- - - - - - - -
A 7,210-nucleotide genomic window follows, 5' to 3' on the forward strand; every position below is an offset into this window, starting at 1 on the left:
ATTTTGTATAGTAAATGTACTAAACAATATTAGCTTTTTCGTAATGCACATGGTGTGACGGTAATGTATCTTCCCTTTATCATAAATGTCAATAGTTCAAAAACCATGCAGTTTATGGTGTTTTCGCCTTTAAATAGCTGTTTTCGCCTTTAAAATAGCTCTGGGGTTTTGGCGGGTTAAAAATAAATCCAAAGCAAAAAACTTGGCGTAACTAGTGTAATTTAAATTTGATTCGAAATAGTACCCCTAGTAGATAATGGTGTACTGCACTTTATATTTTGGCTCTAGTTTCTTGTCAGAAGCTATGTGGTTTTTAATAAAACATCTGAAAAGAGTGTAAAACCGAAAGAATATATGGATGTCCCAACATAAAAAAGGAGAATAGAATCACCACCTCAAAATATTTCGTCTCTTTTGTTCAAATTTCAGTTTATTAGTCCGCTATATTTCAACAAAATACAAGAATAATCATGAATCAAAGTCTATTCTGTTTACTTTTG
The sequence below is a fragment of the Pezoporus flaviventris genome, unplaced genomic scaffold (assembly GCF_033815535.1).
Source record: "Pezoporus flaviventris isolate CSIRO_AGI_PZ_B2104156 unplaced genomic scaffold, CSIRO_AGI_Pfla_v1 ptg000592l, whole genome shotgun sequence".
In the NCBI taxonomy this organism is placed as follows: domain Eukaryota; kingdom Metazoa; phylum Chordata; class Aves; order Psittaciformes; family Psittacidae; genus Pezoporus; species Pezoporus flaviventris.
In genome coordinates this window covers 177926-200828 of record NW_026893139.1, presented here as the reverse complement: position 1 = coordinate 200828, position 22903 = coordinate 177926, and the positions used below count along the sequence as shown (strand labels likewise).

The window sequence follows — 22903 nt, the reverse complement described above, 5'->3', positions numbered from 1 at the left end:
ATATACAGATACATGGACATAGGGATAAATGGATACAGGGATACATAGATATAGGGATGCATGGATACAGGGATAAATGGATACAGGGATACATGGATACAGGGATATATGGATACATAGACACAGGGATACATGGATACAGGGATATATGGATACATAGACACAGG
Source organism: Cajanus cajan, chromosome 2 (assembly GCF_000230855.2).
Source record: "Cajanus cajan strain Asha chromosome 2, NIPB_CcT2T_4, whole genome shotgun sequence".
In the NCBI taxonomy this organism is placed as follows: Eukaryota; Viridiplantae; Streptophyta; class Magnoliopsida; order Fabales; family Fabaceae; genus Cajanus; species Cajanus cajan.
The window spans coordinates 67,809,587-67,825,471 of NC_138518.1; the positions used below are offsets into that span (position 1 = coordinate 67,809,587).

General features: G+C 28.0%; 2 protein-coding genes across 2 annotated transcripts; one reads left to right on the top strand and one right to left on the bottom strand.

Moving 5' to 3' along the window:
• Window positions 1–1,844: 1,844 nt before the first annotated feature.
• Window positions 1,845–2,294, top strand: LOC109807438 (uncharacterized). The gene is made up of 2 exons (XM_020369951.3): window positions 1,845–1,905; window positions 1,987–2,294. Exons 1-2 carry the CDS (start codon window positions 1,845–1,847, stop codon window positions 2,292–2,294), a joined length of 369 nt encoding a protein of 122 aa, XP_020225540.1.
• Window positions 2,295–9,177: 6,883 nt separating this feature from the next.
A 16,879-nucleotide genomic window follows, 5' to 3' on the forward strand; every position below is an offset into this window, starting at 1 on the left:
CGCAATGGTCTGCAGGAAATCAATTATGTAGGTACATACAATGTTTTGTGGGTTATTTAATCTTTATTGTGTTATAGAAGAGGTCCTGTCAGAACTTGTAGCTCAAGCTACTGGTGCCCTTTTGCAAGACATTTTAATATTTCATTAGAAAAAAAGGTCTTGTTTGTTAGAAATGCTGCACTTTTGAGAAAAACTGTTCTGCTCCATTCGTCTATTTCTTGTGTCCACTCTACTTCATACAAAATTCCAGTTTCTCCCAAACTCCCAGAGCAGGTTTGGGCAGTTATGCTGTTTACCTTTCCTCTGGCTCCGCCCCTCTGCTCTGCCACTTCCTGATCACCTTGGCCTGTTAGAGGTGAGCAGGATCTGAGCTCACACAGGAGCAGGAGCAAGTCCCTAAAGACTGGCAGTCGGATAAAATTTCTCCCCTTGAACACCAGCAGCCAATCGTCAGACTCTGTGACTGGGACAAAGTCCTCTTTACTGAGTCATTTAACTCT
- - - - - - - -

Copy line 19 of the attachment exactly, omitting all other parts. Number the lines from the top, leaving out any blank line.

CGCAATGGTCTGCAGGAAATCAATTATGTAGGTACATACAATGTTTTGTGGGTTATTTAATCTTTATTGTGTTATAGAAGAGGTCCTGTCAGAACTTGTAGCTCAAGCTACTGGTGCCCTTTTGCAAGACATTTTAATATTTCATTAGAAAAAAAGGTCTTGTTTGTTAGAAATGCTGCACTTTTGAGAAAAACTGTTCTGCTCCATTCGTCTATTTCTTGTGTCCACTCTACTTCATACAAAATTCCAGTTTCTCCCAAACTCCCAGAGCAGGTTTGGGCAGTTATGCTGTTTACCTTTCCTCTGGCTCCGCCCCTCTGCTCTGCCACTTCCTGATCACCTTGGCCTGTTAGAGGTGAGCAGGATCTGAGCTCACACAGGAGCAGGAGCAAGTCCCTAAAGACTGGCAGTCGGATAAAATTTCTCCCCTTGAACACCAGCAGCCAATCGTCAGACTCTGTGACTGGGACAAAGTCCTCTTTACTGAGTCATTTAACTCT